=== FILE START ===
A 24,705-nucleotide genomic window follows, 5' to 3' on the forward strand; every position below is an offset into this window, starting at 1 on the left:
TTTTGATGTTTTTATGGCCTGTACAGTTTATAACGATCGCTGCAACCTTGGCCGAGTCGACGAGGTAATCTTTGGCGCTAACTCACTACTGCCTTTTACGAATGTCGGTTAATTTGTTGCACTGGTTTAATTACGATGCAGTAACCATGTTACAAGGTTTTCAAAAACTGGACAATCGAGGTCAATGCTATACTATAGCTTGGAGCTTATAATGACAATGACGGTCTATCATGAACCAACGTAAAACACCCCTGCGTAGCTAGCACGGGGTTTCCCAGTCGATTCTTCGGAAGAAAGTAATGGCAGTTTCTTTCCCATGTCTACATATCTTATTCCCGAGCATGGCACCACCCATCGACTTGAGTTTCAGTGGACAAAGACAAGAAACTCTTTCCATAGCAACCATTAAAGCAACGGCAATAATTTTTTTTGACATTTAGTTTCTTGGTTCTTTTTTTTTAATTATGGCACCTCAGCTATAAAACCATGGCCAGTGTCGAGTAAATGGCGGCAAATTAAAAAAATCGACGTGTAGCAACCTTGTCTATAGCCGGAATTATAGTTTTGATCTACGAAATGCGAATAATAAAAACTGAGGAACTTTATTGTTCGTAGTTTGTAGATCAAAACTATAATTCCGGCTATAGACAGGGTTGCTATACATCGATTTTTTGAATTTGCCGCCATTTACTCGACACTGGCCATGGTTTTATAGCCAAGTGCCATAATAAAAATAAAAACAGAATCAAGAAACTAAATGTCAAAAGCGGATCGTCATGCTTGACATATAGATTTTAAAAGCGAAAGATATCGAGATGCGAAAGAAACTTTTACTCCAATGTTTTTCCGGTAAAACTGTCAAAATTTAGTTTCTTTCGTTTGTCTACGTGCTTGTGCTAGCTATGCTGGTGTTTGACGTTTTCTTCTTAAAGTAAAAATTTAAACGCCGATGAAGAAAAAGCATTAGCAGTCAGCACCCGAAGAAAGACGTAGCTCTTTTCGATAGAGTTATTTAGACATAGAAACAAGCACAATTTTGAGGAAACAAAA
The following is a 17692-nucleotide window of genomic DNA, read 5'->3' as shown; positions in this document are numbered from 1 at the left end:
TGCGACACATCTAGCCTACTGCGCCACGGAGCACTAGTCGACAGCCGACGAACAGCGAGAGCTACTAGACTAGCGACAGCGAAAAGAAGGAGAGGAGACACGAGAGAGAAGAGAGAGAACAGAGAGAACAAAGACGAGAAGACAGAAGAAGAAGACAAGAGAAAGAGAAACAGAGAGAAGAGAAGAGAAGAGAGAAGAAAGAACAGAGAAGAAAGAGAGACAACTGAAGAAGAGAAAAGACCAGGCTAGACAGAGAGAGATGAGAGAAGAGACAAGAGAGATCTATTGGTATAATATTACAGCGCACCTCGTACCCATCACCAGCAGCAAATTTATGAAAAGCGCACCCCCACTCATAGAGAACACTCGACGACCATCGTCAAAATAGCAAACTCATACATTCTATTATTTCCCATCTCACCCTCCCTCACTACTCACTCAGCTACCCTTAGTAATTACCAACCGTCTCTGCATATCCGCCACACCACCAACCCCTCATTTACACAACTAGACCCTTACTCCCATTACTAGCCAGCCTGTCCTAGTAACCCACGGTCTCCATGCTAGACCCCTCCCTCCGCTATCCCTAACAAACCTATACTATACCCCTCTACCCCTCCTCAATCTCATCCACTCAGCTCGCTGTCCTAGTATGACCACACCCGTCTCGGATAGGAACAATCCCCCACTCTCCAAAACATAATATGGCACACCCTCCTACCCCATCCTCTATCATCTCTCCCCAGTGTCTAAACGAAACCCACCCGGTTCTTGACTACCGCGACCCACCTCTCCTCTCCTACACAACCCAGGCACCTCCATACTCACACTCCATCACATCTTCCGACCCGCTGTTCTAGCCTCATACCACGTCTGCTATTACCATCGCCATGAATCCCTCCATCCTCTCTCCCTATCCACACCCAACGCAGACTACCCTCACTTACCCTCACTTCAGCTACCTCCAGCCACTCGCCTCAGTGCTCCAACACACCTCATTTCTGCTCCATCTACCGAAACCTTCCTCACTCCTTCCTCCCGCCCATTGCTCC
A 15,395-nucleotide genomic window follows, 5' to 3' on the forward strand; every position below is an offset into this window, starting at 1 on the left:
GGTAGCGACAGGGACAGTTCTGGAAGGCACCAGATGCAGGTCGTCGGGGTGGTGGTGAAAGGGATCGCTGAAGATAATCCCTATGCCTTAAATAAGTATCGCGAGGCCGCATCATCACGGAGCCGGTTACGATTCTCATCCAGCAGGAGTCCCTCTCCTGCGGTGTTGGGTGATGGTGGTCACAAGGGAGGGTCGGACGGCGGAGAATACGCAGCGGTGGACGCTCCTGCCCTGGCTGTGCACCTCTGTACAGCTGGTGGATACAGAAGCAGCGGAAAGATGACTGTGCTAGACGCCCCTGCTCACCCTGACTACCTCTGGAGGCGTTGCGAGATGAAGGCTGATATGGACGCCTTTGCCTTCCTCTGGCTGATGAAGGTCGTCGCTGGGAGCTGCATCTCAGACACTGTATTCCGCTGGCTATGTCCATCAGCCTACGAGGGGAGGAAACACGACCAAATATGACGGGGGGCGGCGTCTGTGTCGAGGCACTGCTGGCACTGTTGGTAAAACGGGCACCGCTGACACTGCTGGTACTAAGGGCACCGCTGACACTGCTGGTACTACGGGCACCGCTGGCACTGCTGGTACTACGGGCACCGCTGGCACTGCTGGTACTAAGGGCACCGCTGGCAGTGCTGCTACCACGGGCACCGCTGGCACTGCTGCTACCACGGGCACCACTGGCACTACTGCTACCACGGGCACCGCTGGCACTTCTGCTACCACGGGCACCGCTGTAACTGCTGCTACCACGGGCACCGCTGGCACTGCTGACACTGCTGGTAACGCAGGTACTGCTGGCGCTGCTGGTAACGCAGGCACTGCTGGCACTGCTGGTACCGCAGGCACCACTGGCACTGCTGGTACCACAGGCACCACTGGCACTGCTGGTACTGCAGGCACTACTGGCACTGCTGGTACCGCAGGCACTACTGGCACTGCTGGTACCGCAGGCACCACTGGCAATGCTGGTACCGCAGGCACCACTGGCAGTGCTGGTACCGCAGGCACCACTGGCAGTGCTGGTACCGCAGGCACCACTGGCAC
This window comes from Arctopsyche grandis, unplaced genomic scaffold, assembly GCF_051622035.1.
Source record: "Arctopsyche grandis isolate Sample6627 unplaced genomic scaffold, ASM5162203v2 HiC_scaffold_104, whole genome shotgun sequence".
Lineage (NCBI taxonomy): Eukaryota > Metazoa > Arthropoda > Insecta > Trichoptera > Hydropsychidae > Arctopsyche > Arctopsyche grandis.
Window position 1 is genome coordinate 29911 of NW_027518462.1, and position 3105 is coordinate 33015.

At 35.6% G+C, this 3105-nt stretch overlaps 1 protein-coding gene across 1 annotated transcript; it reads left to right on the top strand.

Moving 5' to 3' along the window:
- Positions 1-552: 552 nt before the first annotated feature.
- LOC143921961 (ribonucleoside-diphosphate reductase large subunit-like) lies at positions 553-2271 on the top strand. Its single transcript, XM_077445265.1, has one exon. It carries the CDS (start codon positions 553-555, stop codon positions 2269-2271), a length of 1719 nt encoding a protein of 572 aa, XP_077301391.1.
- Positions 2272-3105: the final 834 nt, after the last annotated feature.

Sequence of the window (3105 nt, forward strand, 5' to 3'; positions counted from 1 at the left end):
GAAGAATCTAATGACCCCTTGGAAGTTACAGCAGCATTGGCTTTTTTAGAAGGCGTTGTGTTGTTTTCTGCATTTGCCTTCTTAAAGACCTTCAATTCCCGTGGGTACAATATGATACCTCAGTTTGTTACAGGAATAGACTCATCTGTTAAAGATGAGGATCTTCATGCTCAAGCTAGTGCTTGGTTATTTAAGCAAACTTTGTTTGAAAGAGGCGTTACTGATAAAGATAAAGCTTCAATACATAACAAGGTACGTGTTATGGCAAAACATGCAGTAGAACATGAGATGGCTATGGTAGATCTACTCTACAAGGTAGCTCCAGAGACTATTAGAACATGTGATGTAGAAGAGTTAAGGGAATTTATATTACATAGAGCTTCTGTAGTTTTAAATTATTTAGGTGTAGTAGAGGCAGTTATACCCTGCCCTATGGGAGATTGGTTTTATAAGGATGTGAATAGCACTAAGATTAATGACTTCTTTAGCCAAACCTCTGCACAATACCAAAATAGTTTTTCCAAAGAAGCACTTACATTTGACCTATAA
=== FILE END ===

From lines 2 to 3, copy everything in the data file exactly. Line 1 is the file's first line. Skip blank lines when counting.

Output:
TTTTGATGTTTTTATGGCCTGTACAGTTTATAACGATCGCTGCAACCTTGGCCGAGTCGACGAGGTAATCTTTGGCGCTAACTCACTACTGCCTTTTACGAATGTCGGTTAATTTGTTGCACTGGTTTAATTACGATGCAGTAACCATGTTACAAGGTTTTCAAAAACTGGACAATCGAGGTCAATGCTATACTATAGCTTGGAGCTTATAATGACAATGACGGTCTATCATGAACCAACGTAAAACACCCCTGCGTAGCTAGCACGGGGTTTCCCAGTCGATTCTTCGGAAGAAAGTAATGGCAGTTTCTTTCCCATGTCTACATATCTTATTCCCGAGCATGGCACCACCCATCGACTTGAGTTTCAGTGGACAAAGACAAGAAACTCTTTCCATAGCAACCATTAAAGCAACGGCAATAATTTTTTTTGACATTTAGTTTCTTGGTTCTTTTTTTTTAATTATGGCACCTCAGCTATAAAACCATGGCCAGTGTCGAGTAAATGGCGGCAAATTAAAAAAATCGACGTGTAGCAACCTTGTCTATAGCCGGAATTATAGTTTTGATCTACGAAATGCGAATAATAAAAACTGAGGAACTTTATTGTTCGTAGTTTGTAGATCAAAACTATAATTCCGGCTATAGACAGGGTTGCTATACATCGATTTTTTGAATTTGCCGCCATTTACTCGACACTGGCCATGGTTTTATAGCCAAGTGCCATAATAAAAATAAAAACAGAATCAAGAAACTAAATGTCAAAAGCGGATCGTCATGCTTGACATATAGATTTTAAAAGCGAAAGATATCGAGATGCGAAAGAAACTTTTACTCCAATGTTTTTCCGGTAAAACTGTCAAAATTTAGTTTCTTTCGTTTGTCTACGTGCTTGTGCTAGCTATGCTGGTGTTTGACGTTTTCTTCTTAAAGTAAAAATTTAAACGCCGATGAAGAAAAAGCATTAGCAGTCAGCACCCGAAGAAAGACGTAGCTCTTTTCGATAGAGTTATTTAGACATAGAAACAAGCACAATTTTGAGGAAACAAAA
The following is a 17692-nucleotide window of genomic DNA, read 5'->3' as shown; positions in this document are numbered from 1 at the left end: